(This post is excerpted from The 5 Coaching Habits of Excellent Leaders.)

In an age when much more is being written than spoken, appreciation for the tone of the written word is being lost. For example, a typical cryptic text or email relies on emojis to communicate a serious, sarcastic or playful tone.

Even the craftiest emoji user loses subtle intended meaning. When you are speaking, the words you stress can change the underlying meaning of a sentence.

Look at the following sentence: I don’t think he should get the job. This simple sentence can have many levels of meaning based on the word you stress.

Consider the meaning of the following sentences with the stressed word in bold. Read each sentence aloud and strongly stress the word in bold:

1. I don’t think he should get the job.

Meaning: Somebody else thinks he should get the job.

2. I don’t think he should get the job.

Meaning: It’s not true that I think he should get the job.

3. I don’t think he should get the job.

Meaning: That’s not really what I mean. OR I’m not sure he’ll get the job.

4. I don’t think he should get the job.

Meaning: Somebody else should get the job.

5. I don’t think he should get the job.

Meaning: In my opinion, it’s wrong that he’s going to get the job.

6. I don’t think he should get the job.

Meaning: He should have to earn (be worthy of, work hard for) the job.

7. I don’t think he should get the job.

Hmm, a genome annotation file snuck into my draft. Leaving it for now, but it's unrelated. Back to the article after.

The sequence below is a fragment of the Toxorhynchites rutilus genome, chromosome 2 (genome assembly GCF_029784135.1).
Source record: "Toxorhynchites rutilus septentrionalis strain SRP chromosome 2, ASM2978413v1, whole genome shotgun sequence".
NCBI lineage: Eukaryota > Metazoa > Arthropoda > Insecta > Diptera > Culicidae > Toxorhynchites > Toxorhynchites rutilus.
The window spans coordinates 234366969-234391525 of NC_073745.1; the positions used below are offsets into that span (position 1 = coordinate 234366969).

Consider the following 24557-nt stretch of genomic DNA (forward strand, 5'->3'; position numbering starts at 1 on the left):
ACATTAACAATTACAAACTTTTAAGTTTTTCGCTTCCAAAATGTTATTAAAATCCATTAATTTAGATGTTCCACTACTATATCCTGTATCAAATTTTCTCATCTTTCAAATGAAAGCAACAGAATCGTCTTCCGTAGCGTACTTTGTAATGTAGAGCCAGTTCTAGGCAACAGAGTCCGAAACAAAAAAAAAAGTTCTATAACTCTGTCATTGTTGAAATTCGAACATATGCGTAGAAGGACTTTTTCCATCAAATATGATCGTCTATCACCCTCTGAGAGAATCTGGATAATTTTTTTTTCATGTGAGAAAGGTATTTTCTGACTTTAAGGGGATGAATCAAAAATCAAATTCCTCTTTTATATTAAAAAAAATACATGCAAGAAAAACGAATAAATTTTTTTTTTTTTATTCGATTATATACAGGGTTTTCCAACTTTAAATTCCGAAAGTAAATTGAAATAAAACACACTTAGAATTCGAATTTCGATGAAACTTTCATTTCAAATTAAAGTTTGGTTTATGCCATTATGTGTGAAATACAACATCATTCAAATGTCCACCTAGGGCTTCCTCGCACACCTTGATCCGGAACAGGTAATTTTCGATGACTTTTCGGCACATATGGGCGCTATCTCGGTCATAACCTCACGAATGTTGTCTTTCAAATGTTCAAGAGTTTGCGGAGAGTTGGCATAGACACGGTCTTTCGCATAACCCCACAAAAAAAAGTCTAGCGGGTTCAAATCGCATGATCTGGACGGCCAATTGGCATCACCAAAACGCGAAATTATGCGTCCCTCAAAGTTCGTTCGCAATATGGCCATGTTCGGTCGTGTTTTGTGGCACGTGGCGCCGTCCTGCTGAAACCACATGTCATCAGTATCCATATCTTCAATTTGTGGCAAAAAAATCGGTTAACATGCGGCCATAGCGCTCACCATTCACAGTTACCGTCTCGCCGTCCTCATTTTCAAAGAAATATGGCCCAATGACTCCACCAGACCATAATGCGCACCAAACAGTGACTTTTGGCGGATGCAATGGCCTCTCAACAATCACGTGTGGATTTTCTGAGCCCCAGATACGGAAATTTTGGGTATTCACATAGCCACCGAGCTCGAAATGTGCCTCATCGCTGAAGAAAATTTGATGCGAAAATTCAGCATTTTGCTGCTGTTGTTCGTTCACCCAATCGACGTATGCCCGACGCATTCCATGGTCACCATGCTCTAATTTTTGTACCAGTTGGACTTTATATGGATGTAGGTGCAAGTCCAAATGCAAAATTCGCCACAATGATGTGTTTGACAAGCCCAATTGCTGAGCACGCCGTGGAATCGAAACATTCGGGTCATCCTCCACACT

Meaning: He should get another job.

8. I don’t think he should get the job.

Meaning: Maybe he should get something else instead.

As you can see, this simple eight-word sentence can be interpreted eight different ways, resulting in very unreliable communication.

Today’s information-rich, time-poor world forces us to write and speak more specifically and clearly than ever. If we do not, we are rolling the dice. We have just a one-in-eight, or 12.5 percent, chance that others will receive the same simple message we are sending.

Excellent leaders start with their own reliability before they expect it from their teams. The positive example they provide sets the expectation for their teams to also deliver reliable performance.

So, next post we will move from Personal Reliability to Coaching Reliability and explore the five coaching habits that excellent leaders use to achieve reliable team performance.